With oil prices falling below breakeven levels, and natural gas prices trading at all-time inflation-adjusted lows, defaults in the energy patch could become widespread.

A similar situation caused a panic in junk bond markets in 2016, and investors fear history could repeat. The iShares iBoxx USD High Yield Corporate Bond ETF (HYG), which holds 10% of its portfolio in energy issues, was trading down by 5.6% on Monday.

HYG Sinks With Oil


Energy ETFs At Huge Risk

These deep fears also extended to the performance of energy ETFs.

The SPDR Energy Select Sector SPDR Fund (XLE) fell 15.4% on Monday, pushing the ETF below its lowest level of the financial crisis.

More targeted products, like the SPDR S&P Oil & Gas Exploration & Production ETF (XOP) and the VanEck Vectors Oil Services ETF (OIH), were down even more on Monday. XOP lost 26.8% and OIH shed 23.5%. 

Even with the energy sector trading at its highest yield on record—more than 5.5% for XLE—investors will be reluctant to wade into an area that is in free fall. Even when broader markets were hitting all-time highs, the energy sector was sharply underperforming amid concerns about long-term fossil fuel demand and growing considerations about environmental, social, and governance criteria.

Russia & Saudi Arabia Feel The Pinch

The U.S. energy sector isn’t the only place feeling the pinch of lower oil prices. Though they are widely regarded as some of the lowest-cost producers in the world, Saudi Arabia and Russia are also getting hit hard by oil’s retreat.

The iShares MSCI Saudi Arabia ETF (KSA) and the VanEck Vectors Russia ETF (RSX) were significantly impacted Monday, with declines of around 15% for each. Both countries rely heavily on revenues from oil sales to fund their budgets.

How It All Ends

How this all ends depends in large part on how developments with the coronavirus go. The demand side of the equation will likely work faster than the supply side. At some point, demand will bottom out and then recover. It could take a while if the virus pushes the global economy into a recession, but the world hasn’t weaned itself off fossil fuels yet, so oil demand will eventually grow again.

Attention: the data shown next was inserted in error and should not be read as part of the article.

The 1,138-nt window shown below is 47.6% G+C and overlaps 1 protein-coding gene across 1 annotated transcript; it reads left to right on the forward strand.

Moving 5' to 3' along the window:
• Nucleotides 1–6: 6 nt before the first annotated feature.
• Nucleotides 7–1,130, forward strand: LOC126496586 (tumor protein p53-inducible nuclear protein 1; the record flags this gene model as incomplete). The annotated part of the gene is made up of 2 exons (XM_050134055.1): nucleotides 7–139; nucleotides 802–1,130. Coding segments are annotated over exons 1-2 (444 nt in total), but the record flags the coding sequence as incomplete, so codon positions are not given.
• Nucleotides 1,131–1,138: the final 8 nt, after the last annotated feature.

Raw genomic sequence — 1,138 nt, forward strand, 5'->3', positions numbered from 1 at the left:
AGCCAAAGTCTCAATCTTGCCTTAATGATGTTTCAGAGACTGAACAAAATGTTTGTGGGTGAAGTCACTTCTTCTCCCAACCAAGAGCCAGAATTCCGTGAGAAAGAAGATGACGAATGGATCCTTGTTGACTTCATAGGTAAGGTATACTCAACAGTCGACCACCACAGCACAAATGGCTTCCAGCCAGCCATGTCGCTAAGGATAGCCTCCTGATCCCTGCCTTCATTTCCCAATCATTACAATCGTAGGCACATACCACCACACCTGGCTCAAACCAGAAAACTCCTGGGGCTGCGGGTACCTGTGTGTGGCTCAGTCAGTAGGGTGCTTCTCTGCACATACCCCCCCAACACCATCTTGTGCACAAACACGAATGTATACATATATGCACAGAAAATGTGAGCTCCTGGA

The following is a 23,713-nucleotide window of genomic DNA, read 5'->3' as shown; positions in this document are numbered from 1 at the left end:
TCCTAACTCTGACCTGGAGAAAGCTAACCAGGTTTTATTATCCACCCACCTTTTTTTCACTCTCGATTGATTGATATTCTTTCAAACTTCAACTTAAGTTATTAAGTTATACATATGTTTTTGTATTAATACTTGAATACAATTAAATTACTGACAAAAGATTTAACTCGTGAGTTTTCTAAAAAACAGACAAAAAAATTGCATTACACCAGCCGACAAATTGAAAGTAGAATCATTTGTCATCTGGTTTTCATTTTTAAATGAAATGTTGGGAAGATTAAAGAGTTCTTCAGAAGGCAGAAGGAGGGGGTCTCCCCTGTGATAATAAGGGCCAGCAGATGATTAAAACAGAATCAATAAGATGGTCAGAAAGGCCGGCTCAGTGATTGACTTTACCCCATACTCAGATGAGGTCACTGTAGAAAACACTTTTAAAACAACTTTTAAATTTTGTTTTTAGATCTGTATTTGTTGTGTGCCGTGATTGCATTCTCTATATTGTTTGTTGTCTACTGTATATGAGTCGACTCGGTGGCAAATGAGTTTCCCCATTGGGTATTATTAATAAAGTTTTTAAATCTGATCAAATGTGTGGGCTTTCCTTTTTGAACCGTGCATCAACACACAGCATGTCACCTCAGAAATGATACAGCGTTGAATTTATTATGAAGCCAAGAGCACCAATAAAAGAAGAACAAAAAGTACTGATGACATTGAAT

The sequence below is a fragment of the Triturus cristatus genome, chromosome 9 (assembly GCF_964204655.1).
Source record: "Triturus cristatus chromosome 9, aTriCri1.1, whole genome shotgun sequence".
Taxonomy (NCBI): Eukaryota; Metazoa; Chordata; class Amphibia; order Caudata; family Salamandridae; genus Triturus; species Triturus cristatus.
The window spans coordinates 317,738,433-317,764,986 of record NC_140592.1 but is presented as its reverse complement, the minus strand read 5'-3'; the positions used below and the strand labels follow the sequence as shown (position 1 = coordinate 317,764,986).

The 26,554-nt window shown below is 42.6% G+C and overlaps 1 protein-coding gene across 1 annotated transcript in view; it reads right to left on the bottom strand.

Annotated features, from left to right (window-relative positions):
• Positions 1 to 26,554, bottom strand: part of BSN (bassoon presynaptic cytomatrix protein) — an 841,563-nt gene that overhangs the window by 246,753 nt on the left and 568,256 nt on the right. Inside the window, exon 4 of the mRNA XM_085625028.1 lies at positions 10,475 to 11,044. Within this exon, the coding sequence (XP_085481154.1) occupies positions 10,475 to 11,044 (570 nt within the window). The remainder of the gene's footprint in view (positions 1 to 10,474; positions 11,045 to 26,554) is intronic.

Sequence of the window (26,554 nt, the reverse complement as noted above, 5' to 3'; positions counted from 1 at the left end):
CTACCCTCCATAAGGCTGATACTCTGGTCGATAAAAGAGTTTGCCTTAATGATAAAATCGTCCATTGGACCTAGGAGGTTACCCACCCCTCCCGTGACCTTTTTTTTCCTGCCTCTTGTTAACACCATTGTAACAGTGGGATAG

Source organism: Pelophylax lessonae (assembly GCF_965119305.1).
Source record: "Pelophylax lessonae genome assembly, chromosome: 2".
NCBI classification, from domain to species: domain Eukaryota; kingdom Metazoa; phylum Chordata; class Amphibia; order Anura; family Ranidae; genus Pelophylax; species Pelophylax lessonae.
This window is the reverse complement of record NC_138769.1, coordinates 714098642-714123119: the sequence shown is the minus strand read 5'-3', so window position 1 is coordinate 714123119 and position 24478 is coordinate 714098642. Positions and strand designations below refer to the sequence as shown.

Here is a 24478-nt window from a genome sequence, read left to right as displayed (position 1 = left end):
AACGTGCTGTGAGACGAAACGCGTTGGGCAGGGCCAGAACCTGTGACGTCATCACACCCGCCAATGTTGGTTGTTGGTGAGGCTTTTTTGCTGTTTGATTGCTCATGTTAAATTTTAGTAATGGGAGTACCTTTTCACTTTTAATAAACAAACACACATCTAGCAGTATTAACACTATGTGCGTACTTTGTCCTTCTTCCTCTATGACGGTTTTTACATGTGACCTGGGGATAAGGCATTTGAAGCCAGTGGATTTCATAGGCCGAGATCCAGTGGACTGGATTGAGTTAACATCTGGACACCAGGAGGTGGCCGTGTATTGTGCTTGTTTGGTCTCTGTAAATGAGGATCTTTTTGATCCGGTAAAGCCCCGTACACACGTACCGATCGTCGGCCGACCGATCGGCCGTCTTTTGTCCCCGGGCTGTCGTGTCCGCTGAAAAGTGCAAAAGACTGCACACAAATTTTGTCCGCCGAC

On the other hand, it may take some time for oil supply to roll over. Many producers have hedged their production at higher prices and will continue to pump full throttle to meet their debt obligations.

That won’t last forever. If oil prices stay below breakeven levels and the debt markets lock producers out, those spigots will eventually turn off, and production will decline.

Inevitably, bust will lead to boom. The questions are, where will the bottom be, and how long will it last?

Email Sumit Roy at [email protected] or follow him on Twitter @sumitroy2




Sumit Roy is the senior ETF analyst for, where he has worked for 13 years. He creates a variety of content for the platform, including news articles, analysis pieces, videos and podcasts.

Before joining, Sumit was the managing editor and commodities analyst for Hard Assets Investor. In those roles, he was responsible for most of the operations of HAI, a website dedicated to education about commodities investing.

Though he still closely follows the commodities beat, Sumit covers a much broader assortment of topics for, with a particular focus on stock and bond exchange-traded funds.

He is the host of’s Talk ETFs, a popular video series that features weekly interviews with thought leaders in the ETF industry. Sumit is also co-host of Exchange Traded Fridays,’s weekly podcast series.

He lives in the San Francisco Bay Area, where he enjoys climbing the city’s steep hills, playing chess and snowboarding in Lake Tahoe.